Says it will consider exchanging military technology with the United States and Great Britain

Sydney: On Thursday, New Zealand announced its consideration of sharing advanced military technologies with the United States and Britain, fostering closer defense alliances with Australia amidst concerns over an increasingly assertive China. The defense and foreign ministers of Australia and New Zealand convened in Melbourne to deliberate on enhancing security cooperation between the two neighboring nations, marking their initial joint meeting since New Zealand’s right-leaning coalition government assumed office last year.

Australia disclosed plans to dispatch officials to New Zealand within the year for discussions on the tripartite defense partnership involving Australia, the United Kingdom, and the United States. This move comes amid a geopolitical landscape where China, the United States, and other nations vie for influence in the strategically crucial Pacific region.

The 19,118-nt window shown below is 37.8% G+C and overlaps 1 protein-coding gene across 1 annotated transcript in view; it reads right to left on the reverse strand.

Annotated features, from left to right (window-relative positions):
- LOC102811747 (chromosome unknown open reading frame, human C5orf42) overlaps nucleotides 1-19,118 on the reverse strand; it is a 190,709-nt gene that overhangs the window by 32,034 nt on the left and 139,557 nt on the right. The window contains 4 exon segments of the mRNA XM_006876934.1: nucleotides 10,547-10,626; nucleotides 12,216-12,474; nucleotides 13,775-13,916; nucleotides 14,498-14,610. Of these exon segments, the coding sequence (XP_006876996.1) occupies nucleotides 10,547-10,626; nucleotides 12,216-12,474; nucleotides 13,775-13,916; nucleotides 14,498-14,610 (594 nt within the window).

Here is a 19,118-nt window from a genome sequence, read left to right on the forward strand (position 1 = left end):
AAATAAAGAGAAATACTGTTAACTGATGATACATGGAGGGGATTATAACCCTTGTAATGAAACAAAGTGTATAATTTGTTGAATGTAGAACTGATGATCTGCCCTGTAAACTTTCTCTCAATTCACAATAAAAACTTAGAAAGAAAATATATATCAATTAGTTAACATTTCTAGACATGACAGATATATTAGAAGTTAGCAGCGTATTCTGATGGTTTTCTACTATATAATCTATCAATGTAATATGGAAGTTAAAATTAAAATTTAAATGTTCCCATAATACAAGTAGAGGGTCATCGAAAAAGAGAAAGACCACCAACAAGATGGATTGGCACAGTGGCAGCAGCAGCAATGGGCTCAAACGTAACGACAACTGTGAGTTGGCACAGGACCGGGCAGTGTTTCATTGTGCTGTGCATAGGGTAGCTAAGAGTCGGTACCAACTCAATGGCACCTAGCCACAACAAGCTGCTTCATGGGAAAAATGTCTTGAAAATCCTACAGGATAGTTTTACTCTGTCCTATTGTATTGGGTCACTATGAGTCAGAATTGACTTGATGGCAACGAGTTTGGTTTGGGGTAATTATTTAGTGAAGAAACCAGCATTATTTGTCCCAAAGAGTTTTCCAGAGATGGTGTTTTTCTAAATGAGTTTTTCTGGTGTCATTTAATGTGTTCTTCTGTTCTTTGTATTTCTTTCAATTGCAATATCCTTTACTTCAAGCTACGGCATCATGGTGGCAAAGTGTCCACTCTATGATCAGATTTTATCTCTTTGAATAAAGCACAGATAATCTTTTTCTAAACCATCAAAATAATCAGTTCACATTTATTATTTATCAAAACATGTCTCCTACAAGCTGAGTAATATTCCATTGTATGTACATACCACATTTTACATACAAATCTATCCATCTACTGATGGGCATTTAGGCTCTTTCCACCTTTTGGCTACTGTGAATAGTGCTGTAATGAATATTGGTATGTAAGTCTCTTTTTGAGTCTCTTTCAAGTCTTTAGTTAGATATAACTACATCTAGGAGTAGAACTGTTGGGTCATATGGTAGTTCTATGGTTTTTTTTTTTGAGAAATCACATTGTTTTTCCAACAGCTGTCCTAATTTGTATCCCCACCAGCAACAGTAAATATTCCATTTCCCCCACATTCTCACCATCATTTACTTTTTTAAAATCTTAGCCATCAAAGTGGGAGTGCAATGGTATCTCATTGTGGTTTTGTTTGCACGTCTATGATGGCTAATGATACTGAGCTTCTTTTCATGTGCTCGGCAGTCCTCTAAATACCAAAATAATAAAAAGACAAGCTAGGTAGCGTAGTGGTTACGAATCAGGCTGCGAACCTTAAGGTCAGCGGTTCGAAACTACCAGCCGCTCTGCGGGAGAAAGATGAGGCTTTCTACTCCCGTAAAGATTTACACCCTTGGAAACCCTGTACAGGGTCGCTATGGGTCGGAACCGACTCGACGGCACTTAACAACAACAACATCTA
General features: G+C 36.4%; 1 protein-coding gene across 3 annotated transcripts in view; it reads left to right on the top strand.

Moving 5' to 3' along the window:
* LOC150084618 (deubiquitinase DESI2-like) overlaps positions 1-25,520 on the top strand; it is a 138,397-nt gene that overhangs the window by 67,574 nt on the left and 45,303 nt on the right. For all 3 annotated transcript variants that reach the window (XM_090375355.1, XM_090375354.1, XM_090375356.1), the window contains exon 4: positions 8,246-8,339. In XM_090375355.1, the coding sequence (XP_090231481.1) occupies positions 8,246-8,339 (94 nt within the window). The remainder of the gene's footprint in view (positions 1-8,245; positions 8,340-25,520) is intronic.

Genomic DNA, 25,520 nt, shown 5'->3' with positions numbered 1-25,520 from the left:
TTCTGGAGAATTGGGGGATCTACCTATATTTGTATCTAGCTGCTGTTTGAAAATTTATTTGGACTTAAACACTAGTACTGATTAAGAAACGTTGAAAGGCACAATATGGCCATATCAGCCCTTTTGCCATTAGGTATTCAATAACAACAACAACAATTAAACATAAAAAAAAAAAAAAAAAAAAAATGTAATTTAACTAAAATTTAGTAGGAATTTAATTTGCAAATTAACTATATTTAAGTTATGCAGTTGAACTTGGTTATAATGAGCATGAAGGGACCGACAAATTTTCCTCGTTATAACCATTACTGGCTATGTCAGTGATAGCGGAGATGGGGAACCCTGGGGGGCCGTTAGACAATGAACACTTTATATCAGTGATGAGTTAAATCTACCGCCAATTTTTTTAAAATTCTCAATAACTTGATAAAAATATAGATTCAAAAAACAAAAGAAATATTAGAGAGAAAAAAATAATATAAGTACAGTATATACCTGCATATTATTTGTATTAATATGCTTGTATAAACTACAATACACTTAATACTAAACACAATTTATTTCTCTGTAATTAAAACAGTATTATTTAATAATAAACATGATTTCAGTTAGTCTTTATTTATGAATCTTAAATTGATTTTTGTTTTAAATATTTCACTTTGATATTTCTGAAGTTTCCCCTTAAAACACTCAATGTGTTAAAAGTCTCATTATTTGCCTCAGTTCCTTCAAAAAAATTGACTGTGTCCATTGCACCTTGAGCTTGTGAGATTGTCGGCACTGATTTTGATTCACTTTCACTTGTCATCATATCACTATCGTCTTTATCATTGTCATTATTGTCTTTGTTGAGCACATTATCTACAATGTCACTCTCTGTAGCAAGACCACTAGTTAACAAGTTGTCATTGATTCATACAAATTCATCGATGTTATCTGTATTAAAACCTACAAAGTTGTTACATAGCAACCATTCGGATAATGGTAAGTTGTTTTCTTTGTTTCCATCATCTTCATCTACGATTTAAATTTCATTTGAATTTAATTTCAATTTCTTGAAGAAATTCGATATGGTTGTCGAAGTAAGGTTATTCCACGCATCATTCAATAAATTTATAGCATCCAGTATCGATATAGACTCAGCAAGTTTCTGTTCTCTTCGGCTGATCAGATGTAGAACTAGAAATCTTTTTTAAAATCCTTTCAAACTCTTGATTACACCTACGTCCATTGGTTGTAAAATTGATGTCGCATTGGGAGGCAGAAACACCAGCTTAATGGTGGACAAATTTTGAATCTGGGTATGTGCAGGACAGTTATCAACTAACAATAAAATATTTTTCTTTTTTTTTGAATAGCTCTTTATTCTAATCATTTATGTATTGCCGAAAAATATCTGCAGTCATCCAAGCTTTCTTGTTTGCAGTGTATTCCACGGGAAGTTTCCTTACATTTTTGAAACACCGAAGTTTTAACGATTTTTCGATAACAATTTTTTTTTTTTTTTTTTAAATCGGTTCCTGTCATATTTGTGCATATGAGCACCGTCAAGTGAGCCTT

The United States and Britain have committed to providing Australia with a fleet of submarines, propelled by advanced US nuclear technology. Despite New Zealand’s long-standing ban on nuclear-powered vessels using its ports since 1984, it is contemplating involvement in a commitment alongside Australia, Britain, and the United States to develop and share sophisticated military capabilities. These capabilities include artificial intelligence, electronic warfare, and hypersonic technology.

Simultaneously, Australian Foreign Minister Penny Wong expressed apprehension about allegations involving employees of the primary UN aid agency in the war-torn Gaza Strip participating in a deadly Hamas attack on Israel four months ago. However, she hinted at the potential resumption of Australia’s funding to the Relief and Works Agency for Palestine Refugees (UNRWA) in the “absence of any alternatives.” Notably, at least 10 countries, including Australia, have suspended funding to UNRWA over these allegations

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